Monday, July 23, 2012

A march, a crawl

The wind was strong enough to drown out the feeble sounds of a group walking up to the tiny market in Rekong Peo. They had probably ‘marched’ to the Kinnaur district headquarters and were now returning — a few placards, a few men and women tiredly protesting the Karcham Wangtoo hydroelectric project, reminding the administration of broken promises, and so on.

I was surprised to see them. Last I heard of protests against this hydel power project was in 2007. It seemed to be a bit of a minor election issue, and when the former chief minister’s wife had tried to address an election rally, she had been interrupted by aggressive protestors, I was told. But that was then. Now, five years later, I had just driven past the massive walls supporting the proposed 1,000 MW project by Jaypee, a private firm. This private firm did not own the river Sutlej, whose waters were being dammed. But the government helped by granting permission and providing environmental clearances.
In any case, they don’t call it damming any more. They call it a ‘run of the river’ project. Anyone who has seen a river before-project and after-project knows that it doesn’t quite run. Crawling is more like it.
But even so, it really is too late to go about shouting slogans. In 2011, there were media stories about how the project was ready to generate electricity. How much electricity, and for whom, and towards what purpose — this was not told, nor was the question raised.
Besides, even the United Nations (Framework for Convention on Climate Change) has reportedly registered this project under its ‘Clean Development Mechanism’ list. There is some documentary evidence of waste disposal downstream of the Karcham Wangtoo project. Surrounding villages report that 26 % of water sources in the area had dried up by 2009. But never mind. The project appears to be adhering to some guidelines, which makes it better than several others.
Although this is a private project, the state of Himachal Pradesh will benefit through royalties — it earns and can sell a percentage of the power generated. It is a separate matter that this is already a ‘power surplus’ state, and is reportedly struggling to find buyers elsewhere. There aren’t enough takers.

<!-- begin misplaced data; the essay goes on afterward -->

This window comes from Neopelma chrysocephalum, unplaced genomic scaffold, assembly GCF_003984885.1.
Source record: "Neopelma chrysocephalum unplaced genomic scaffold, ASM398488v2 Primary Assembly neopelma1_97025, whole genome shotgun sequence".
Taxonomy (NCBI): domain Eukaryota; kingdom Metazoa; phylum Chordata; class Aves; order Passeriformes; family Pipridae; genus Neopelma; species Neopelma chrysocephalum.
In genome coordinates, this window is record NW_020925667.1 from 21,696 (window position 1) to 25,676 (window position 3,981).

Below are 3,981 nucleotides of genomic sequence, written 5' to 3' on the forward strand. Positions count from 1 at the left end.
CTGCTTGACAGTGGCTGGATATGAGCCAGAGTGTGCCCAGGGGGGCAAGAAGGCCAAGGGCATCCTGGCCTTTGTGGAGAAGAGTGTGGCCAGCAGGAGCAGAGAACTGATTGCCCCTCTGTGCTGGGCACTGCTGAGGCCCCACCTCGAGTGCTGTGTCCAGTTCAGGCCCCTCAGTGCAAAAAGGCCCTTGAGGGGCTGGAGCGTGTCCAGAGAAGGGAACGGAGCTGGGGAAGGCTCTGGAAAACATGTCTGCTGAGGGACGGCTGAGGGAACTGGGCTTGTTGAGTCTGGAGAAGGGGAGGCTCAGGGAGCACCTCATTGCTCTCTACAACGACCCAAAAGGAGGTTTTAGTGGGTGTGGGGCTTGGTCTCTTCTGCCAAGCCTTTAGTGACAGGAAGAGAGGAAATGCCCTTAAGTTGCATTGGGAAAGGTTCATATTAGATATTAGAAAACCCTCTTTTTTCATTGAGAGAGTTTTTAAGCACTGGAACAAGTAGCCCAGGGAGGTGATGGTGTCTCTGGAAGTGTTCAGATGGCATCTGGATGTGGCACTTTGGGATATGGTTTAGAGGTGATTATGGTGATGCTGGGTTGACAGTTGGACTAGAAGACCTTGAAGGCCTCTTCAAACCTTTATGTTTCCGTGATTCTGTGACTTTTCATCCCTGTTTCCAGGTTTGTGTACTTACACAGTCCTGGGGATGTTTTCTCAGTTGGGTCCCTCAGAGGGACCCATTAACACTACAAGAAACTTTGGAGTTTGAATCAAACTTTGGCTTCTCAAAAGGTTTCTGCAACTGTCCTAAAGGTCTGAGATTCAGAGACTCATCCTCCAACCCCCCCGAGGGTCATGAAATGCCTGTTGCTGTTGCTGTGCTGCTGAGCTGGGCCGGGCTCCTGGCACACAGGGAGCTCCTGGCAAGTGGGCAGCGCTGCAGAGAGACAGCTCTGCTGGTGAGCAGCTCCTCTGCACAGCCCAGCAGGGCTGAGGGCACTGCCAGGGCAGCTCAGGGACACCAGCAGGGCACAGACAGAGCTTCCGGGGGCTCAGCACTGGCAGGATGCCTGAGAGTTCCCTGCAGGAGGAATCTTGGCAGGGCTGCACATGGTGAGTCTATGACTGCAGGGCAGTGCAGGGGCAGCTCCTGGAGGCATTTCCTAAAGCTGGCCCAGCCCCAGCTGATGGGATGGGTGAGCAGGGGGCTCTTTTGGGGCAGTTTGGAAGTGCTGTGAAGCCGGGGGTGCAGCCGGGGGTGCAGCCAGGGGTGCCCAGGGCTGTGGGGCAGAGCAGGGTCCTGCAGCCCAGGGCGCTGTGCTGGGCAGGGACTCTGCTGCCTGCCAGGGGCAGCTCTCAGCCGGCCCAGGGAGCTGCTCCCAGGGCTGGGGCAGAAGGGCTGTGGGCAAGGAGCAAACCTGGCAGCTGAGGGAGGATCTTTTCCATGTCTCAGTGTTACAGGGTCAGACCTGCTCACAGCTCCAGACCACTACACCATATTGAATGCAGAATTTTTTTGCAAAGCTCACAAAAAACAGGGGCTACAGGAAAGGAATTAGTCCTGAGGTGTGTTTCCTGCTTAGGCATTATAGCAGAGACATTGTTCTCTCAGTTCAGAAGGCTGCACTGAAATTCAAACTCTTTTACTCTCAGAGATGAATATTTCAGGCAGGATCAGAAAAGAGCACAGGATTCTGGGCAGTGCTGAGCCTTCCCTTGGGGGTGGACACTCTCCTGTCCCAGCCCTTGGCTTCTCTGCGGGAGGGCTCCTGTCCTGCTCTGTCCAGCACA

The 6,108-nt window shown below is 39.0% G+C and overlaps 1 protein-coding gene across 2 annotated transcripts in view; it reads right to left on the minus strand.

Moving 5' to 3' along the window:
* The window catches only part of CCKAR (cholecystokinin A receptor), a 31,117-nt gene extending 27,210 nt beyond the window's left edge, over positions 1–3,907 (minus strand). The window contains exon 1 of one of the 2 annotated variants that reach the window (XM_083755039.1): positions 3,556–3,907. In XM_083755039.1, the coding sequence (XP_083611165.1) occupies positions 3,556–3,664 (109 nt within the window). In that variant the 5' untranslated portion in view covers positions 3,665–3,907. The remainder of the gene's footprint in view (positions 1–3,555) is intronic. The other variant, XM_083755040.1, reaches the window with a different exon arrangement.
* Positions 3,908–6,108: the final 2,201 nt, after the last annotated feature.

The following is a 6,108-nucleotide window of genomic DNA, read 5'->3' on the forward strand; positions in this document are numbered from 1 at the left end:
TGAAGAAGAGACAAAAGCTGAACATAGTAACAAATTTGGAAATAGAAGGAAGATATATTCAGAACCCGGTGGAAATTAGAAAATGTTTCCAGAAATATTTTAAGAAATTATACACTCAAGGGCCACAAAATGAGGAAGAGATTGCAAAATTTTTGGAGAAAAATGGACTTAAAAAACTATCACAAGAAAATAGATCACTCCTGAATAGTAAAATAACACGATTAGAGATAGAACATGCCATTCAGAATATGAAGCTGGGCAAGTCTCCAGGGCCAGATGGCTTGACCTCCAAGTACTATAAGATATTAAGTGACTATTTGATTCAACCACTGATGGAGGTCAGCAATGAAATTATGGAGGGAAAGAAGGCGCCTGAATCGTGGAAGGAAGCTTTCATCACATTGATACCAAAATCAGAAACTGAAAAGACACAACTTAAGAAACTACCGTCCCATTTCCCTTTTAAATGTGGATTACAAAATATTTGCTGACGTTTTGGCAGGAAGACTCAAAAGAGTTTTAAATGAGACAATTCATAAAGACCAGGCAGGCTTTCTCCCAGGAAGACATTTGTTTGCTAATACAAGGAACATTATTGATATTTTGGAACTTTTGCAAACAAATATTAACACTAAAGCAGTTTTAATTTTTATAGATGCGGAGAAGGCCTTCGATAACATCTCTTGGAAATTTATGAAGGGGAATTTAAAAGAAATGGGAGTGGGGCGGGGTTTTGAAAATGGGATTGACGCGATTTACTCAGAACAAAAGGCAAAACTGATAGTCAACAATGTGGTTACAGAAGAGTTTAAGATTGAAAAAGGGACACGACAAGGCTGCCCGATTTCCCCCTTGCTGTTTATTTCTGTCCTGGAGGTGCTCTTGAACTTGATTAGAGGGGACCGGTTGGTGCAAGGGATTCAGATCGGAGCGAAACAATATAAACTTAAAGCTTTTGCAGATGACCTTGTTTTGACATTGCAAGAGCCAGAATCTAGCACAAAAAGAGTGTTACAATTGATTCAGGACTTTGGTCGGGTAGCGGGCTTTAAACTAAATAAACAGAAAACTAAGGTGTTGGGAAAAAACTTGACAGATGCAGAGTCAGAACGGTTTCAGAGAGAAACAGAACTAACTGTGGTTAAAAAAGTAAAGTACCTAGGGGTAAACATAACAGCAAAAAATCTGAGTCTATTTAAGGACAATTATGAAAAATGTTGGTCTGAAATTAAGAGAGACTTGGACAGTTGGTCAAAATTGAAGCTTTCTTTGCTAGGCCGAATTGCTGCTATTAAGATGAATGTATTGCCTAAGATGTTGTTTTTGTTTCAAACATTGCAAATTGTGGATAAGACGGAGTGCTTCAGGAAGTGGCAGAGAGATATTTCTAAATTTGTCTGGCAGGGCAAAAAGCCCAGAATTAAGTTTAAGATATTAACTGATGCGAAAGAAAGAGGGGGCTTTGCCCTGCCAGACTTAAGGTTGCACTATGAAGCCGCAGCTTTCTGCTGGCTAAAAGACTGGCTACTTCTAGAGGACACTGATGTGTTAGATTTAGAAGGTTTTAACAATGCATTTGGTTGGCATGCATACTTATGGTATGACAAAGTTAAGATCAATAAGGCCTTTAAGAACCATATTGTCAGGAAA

But there they were, still bearing banners, still going round and round that tiny town in the Himalayas. And I thought to myself, what keeps them going? How do they find the strength in the face of so much thwarting, so much evidence that nobody really cares?
Then, I heard about Tongam Rina. The journalist who works at Arunachal Times was shot at when she stepped out of the office. She survived, but we don’t know if her spine is damaged, and how badly. We also don’t know why she was shot. What is known is that Rina is the vice president of Siang People’s Forum, a group that is opposing the Lower Siang Dam. There are about 150 dams planned or proposed in Arunachal Pradesh. A Global Post reporter who had met Rina has written about how she was offered a cash bribe to stop her crusade against the dams. The report also mentions that while the state gave the green signal to more and more dams, the personal wealth of our elected representatives leaped and bounded skyward.
Possibly, the attack on Rina has nothing to do with hydel projects. It could be personal vendetta. And possibly, our representatives’ hearts are as clean as the energy they promise us. It’s possible, of course. As for Karcham-Wangtoo, I suppose those dogged protestors will eventually get tired. 
First published here

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